Sondre Lerche – Sondre Lerche

written by: June 14, 2011
Release Date: June 7, 2011


When your job title is that of singer-songwriter, you’re charged with doing two things really well.

This self-titled album is no. 7 for Sondre Lerche, and the Norwegian artist still doesn’t excel at poignant vocals or affecting compositions. Sheer creamed corn blandness, however, isn’t the reason for the John Malkovich amount of hair in the rating. While mediocre songwriters flood countless suburban coffeehouses, making no impression and gently letting patrons go on living their lives, there are hints of a more accomplished writer on Sondre Lerche, accenting what is largely a set of irritating songs with all the finesse of a conceited high school theatre kid.

The stately piano break and orchestral sunrise in “Ricochet,” the double-time shuffle in “Go Right Ahead,” and the major chord that resolves a wandering verse in “Living Dangerously” are all example of the toned writer lurking within Lerche’s skinny frame. “Living Dangerously” in particular recalls the middle finger-shaped void Fiona Apple has twice left in HBO-friendly alt-pop. It’s here where the melodic twists and turns make for an exciting trip instead of a confusing one (even if that harmonica is a little too close to the graying yuppie pseudo-cool of mid-’90s Sting).

Such songs are the exception, not the rule, on Sondre Lerche. It’s amazing how he manages to say exactly nothing over the course of his self-titled album’s 40 minutes.

Lyrics like “Somewhere in a house across the sea/Maybe in a distant memory” are pretty much par for the course. The prettiest part of that one—the god awful “Ricochet”—is the end, and that’s not even a pithy joke; he settles down for a stately final piano chord which, while simple, will never go out of style.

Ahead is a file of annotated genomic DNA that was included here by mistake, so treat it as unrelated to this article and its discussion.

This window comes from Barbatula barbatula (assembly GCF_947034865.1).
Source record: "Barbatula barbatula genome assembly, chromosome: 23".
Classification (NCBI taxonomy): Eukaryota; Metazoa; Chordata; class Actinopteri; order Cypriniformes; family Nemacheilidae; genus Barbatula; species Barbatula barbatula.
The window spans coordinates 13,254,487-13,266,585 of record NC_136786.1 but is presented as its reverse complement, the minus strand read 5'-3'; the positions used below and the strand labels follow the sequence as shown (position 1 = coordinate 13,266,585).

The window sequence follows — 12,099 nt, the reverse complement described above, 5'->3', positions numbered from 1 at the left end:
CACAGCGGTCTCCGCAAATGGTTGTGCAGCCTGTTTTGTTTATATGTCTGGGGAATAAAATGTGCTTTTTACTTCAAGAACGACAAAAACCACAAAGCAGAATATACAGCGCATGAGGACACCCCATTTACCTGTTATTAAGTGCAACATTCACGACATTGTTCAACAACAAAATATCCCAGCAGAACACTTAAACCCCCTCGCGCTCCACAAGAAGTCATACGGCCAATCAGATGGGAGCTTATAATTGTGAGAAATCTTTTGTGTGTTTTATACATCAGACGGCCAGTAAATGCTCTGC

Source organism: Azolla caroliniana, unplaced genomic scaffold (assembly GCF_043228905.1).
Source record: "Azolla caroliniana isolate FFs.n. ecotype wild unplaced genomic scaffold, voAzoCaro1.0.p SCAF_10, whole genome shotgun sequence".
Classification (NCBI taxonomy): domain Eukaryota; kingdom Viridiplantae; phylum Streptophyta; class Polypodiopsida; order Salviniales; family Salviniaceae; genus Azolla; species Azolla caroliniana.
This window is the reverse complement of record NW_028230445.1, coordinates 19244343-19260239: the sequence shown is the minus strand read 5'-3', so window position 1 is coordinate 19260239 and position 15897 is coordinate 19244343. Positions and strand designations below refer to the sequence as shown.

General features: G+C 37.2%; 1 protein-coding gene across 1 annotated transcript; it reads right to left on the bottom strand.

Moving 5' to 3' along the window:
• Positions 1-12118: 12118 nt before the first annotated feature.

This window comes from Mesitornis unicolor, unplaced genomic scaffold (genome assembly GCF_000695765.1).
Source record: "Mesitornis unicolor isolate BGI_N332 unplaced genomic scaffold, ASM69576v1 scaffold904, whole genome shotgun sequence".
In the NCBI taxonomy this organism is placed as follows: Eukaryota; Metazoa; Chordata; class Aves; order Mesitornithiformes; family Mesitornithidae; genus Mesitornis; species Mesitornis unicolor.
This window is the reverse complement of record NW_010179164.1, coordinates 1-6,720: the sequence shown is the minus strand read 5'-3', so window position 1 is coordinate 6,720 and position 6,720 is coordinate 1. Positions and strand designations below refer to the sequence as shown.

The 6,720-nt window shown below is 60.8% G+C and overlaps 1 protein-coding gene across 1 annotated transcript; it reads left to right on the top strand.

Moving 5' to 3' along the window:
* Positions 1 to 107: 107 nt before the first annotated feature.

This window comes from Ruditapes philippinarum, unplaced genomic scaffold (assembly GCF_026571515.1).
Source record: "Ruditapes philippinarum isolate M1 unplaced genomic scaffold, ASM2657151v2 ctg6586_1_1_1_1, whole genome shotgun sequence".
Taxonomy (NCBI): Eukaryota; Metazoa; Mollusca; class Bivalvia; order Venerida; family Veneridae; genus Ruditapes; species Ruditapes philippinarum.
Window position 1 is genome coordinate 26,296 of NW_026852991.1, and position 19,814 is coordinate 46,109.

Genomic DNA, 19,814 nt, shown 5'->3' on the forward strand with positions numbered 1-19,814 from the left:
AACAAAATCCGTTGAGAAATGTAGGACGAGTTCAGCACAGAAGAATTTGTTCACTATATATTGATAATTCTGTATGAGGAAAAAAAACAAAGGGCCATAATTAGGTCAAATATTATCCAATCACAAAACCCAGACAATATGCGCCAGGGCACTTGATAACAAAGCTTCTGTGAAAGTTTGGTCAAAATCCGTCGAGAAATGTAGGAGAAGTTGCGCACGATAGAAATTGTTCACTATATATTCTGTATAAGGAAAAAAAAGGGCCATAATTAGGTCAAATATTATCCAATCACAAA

While it boasts a stronger hit-single chorus than most of Sondre Lerche’s 10 middling songs, its successor “Private Caller” sounds like it should be making jaded waiters plug their ears and beg for Maroon 5 at an upscale chain restaurant. And then there are the songs so lightweight they’ll make you airsick, as in “Red Flags.”

Lerche’s voice suggests a more sallow Jeff Mangum without the homespun intensity. Most irritating is when he (intentionally?) sings out of tune, which compounds the meandering nature of the songs that only seem to lock in on the most annoying choruses.

You can’t fault Lerche for not trying. It’s his seventh album, and while he fills it with clichés like “what a great mess we’re in,” he and his producers take great care to accentuate his attempted cleverness elsewhere. On the hyper-literate cabaret of “Never Mind The Typos,” his voice gets further away when he sings “Now if you’ll excuse me/I’ve gone deaf in one ear.” There is a late album comeback saving Sondre Lerche from Sondre Lerche, with the blue-eyed blues carnival of “Tied Up to the Tide” evoking an early John Lennon outtake, ending in a blaring chord and shrieking feedback.

That finale of “Tied Up” and closing track “When the River” solidifies the feeling that better work lies ahead; as it stands, Lerche gave his name to an album that represents potential in bursts. His challenge in “Go Right Ahead”—”Anybody want to try now/You go right ahead now/I don’t wanna waste your time”—sounds like the age old challenge against negative music criticism (“why don’t you write something better, then!”). The response is simple: that’s his job as a singer-songwriter, and after a decade of making music, it sounds like he’s up for review. He should be the one dishing it out.

Sondre Lerche – s/t Tracklist:

  1. “Ricochet”
  2. “Private Caller”
  3. “Red Flags”
  4. “Go Right Ahead”
  5. “Coliseum Town”
  6. “Nevermind The Typos”
  7. “Domino”
  8. “Living Dangerously”
  9. “Tied Up To The Tide”
  10. “When The River”